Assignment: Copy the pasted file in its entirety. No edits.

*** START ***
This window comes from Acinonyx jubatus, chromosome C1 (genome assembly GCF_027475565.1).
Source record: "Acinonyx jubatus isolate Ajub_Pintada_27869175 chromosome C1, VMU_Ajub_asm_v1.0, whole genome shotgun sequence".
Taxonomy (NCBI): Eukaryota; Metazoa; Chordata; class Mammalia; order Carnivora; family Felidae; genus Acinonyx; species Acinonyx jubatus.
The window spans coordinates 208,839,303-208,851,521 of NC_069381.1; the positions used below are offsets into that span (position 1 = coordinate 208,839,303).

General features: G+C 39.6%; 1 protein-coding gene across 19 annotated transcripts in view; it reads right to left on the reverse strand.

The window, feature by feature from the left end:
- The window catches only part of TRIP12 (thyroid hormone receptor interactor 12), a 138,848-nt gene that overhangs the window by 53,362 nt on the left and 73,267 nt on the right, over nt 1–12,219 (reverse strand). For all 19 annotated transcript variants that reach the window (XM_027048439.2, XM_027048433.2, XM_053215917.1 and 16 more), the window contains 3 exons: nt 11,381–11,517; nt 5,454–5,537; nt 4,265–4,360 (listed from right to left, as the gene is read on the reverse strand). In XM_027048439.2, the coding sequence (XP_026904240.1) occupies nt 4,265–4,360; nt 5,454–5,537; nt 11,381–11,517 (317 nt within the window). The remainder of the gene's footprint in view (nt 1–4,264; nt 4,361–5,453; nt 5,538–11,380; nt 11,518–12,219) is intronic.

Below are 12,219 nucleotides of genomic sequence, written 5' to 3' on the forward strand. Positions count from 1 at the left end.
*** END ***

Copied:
This window comes from Acinonyx jubatus, chromosome C1 (genome assembly GCF_027475565.1).
Source record: "Acinonyx jubatus isolate Ajub_Pintada_27869175 chromosome C1, VMU_Ajub_asm_v1.0, whole genome shotgun sequence".
Taxonomy (NCBI): Eukaryota; Metazoa; Chordata; class Mammalia; order Carnivora; family Felidae; genus Acinonyx; species Acinonyx jubatus.
The window spans coordinates 208,839,303-208,851,521 of NC_069381.1; the positions used below are offsets into that span (position 1 = coordinate 208,839,303).

General features: G+C 39.6%; 1 protein-coding gene across 19 annotated transcripts in view; it reads right to left on the reverse strand.

The window, feature by feature from the left end:
- The window catches only part of TRIP12 (thyroid hormone receptor interactor 12), a 138,848-nt gene that overhangs the window by 53,362 nt on the left and 73,267 nt on the right, over nt 1–12,219 (reverse strand). For all 19 annotated transcript variants that reach the window (XM_027048439.2, XM_027048433.2, XM_053215917.1 and 16 more), the window contains 3 exons: nt 11,381–11,517; nt 5,454–5,537; nt 4,265–4,360 (listed from right to left, as the gene is read on the reverse strand). In XM_027048439.2, the coding sequence (XP_026904240.1) occupies nt 4,265–4,360; nt 5,454–5,537; nt 11,381–11,517 (317 nt within the window). The remainder of the gene's footprint in view (nt 1–4,264; nt 4,361–5,453; nt 5,538–11,380; nt 11,518–12,219) is intronic.

Below are 12,219 nucleotides of genomic sequence, written 5' to 3' on the forward strand. Positions count from 1 at the left end.